‘See here, Captain!’ He planted himself squarely in front of Faramir, his hands on his hips, and a look on his face as if he was addressing a young hobbit who had offered him what he called ‘sauce’ when questioned about visits to the orchard. There was some murmuring, but also some grins on the faces of the men looking on: the sight of their Captain sitting on the ground and eye to eye with a young hobbit, legs well apart, bristling with wrath, was one beyond their experience. ‘See here!’ he said. ‘What are you driving at? Let’s come to the point before all the Orcs of Mordor come down on us! If you think my master murdered this Boromir and then ran away, you’ve got no sense; but say it, and have done! And then let us know what you mean to do about it. But it’s a pity that folk as talk about fighting the Enemy can’t let others do their bit in their own way without interfering. He’d be mighty pleased, if he could see you now. Think he’d got a new friend, he would.’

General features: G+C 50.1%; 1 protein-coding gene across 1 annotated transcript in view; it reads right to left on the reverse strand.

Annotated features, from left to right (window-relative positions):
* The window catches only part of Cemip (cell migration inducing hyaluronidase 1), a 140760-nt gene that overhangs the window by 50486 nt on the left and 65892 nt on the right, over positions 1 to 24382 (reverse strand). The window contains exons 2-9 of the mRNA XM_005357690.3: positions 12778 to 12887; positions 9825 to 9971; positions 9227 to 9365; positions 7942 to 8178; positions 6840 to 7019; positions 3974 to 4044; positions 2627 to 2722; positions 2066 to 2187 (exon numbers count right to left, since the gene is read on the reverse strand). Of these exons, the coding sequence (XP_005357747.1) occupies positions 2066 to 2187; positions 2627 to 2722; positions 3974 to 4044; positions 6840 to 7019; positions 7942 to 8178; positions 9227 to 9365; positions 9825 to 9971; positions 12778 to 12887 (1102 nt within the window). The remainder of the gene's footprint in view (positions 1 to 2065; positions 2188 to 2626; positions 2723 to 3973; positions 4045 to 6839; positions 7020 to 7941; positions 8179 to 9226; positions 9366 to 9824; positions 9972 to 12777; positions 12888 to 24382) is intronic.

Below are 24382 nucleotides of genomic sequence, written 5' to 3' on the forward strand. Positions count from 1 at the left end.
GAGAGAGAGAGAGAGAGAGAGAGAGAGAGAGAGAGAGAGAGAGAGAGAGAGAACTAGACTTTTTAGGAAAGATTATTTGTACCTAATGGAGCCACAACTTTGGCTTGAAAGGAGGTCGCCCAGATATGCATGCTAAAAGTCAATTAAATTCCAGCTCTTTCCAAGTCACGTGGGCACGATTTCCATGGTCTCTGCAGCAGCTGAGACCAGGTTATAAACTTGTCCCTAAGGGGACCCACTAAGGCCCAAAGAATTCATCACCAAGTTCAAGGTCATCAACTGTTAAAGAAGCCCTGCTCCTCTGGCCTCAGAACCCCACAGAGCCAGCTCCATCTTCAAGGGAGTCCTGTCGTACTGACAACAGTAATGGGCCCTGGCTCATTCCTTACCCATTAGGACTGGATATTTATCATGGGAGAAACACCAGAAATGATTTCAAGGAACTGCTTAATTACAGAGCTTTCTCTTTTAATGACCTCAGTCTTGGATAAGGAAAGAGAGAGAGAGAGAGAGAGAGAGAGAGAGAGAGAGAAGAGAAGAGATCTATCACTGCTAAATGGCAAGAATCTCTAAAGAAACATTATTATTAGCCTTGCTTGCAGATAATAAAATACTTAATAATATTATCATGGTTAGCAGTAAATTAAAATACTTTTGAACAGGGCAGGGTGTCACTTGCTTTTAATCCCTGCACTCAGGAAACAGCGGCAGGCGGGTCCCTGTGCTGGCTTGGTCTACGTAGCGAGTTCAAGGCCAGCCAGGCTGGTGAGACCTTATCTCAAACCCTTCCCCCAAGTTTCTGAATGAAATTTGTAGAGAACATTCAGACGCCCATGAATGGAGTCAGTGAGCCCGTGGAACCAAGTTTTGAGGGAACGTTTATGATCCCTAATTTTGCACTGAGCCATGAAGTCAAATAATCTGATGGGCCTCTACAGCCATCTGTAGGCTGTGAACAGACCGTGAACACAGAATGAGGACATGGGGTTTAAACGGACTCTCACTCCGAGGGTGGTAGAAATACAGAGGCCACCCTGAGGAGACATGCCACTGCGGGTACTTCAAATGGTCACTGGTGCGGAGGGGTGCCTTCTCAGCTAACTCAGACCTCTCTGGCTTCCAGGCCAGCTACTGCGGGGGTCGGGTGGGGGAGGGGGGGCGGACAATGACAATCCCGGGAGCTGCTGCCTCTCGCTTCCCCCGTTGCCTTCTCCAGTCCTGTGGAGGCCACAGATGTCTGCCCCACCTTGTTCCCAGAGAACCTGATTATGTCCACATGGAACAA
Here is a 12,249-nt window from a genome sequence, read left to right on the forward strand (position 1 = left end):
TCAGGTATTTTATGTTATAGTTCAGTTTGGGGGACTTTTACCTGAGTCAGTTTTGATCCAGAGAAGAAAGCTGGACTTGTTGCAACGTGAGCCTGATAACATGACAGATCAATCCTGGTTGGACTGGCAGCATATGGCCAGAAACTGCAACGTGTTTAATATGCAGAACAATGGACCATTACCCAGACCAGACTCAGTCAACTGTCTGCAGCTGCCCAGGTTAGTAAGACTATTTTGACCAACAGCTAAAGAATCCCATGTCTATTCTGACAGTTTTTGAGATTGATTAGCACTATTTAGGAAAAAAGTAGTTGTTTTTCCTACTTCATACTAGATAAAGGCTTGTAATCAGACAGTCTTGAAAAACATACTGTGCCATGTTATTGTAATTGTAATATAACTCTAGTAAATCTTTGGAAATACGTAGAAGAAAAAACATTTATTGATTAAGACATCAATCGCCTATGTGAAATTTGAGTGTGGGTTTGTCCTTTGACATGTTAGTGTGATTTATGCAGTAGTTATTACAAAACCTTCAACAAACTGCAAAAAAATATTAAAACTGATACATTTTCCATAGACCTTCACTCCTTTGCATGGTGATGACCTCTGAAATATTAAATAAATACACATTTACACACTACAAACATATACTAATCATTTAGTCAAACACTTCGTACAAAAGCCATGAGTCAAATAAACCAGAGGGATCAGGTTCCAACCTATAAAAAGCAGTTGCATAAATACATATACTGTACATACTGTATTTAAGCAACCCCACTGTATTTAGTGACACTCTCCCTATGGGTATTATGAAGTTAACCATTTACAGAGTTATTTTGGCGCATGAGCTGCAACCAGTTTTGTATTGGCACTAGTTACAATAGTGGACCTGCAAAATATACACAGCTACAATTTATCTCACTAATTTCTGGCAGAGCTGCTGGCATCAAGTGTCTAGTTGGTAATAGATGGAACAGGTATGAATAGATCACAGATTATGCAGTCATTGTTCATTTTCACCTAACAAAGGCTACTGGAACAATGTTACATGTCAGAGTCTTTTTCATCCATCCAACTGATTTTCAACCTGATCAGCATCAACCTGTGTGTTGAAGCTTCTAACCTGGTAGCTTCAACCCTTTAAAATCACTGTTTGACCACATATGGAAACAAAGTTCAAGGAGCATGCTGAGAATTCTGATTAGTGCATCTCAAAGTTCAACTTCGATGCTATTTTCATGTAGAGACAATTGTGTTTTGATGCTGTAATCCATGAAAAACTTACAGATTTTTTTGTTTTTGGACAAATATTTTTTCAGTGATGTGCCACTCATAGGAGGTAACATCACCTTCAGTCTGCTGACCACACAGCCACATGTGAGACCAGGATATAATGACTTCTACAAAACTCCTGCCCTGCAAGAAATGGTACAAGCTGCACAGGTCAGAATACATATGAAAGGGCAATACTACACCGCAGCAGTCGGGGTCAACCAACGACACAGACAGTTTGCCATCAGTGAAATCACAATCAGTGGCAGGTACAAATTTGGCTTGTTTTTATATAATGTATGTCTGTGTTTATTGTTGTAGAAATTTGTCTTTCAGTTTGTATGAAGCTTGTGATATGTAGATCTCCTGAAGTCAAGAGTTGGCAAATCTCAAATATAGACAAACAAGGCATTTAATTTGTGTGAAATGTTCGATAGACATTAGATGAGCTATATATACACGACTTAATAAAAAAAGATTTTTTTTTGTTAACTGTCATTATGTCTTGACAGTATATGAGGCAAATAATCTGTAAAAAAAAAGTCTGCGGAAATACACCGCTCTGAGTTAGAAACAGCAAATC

‘Patience!’ said Faramir, but without anger. ‘Do not speak before your master, whose wit is greater than yours. And I do not need any to teach me of our peril. Even so, I spare a brief time, in order to judge justly in a hard matter. Were I as hasty as you, I might have slain you long ago. For I am commanded to slay all whom I find in this land without the leave of the Lord of Gondor. But I do not slay man or beast needlessly, and not gladly even when it is needed. Neither do I talk in vain. So be comforted. Sit by your master, and be silent!’

Sam sat down heavily with a red face. Faramir turned to Frodo again. ‘You asked how do I know that the son of Denethor is dead. Tidings of death have many wings. Night oft brings news to near kindred, ’tis said. Boromir was my brother.’